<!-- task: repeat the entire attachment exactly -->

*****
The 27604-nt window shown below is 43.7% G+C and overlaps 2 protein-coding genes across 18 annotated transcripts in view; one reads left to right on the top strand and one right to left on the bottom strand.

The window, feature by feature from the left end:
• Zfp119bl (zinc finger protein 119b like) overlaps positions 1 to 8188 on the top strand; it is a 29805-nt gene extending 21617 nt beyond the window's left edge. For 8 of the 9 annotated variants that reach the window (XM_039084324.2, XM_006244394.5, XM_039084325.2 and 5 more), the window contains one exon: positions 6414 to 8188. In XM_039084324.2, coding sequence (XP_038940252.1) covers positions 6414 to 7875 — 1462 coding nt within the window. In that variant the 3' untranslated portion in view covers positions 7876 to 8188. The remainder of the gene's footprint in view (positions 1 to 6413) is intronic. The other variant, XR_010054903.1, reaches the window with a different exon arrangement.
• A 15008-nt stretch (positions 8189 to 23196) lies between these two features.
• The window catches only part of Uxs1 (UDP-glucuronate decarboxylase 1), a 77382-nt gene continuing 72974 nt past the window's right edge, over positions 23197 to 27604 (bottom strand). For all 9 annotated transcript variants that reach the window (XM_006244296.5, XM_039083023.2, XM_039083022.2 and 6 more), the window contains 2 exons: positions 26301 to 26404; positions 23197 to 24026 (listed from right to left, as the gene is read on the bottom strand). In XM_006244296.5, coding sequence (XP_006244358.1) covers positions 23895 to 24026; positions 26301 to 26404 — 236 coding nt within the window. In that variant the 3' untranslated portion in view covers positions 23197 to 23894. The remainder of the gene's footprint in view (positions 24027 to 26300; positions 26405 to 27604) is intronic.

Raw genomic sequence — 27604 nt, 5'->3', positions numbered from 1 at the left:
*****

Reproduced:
The 27604-nt window shown below is 43.7% G+C and overlaps 2 protein-coding genes across 18 annotated transcripts in view; one reads left to right on the top strand and one right to left on the bottom strand.

The window, feature by feature from the left end:
• Zfp119bl (zinc finger protein 119b like) overlaps positions 1 to 8188 on the top strand; it is a 29805-nt gene extending 21617 nt beyond the window's left edge. For 8 of the 9 annotated variants that reach the window (XM_039084324.2, XM_006244394.5, XM_039084325.2 and 5 more), the window contains one exon: positions 6414 to 8188. In XM_039084324.2, coding sequence (XP_038940252.1) covers positions 6414 to 7875 — 1462 coding nt within the window. In that variant the 3' untranslated portion in view covers positions 7876 to 8188. The remainder of the gene's footprint in view (positions 1 to 6413) is intronic. The other variant, XR_010054903.1, reaches the window with a different exon arrangement.
• A 15008-nt stretch (positions 8189 to 23196) lies between these two features.
• The window catches only part of Uxs1 (UDP-glucuronate decarboxylase 1), a 77382-nt gene continuing 72974 nt past the window's right edge, over positions 23197 to 27604 (bottom strand). For all 9 annotated transcript variants that reach the window (XM_006244296.5, XM_039083023.2, XM_039083022.2 and 6 more), the window contains 2 exons: positions 26301 to 26404; positions 23197 to 24026 (listed from right to left, as the gene is read on the bottom strand). In XM_006244296.5, coding sequence (XP_006244358.1) covers positions 23895 to 24026; positions 26301 to 26404 — 236 coding nt within the window. In that variant the 3' untranslated portion in view covers positions 23197 to 23894. The remainder of the gene's footprint in view (positions 24027 to 26300; positions 26405 to 27604) is intronic.

Raw genomic sequence — 27604 nt, 5'->3', positions numbered from 1 at the left: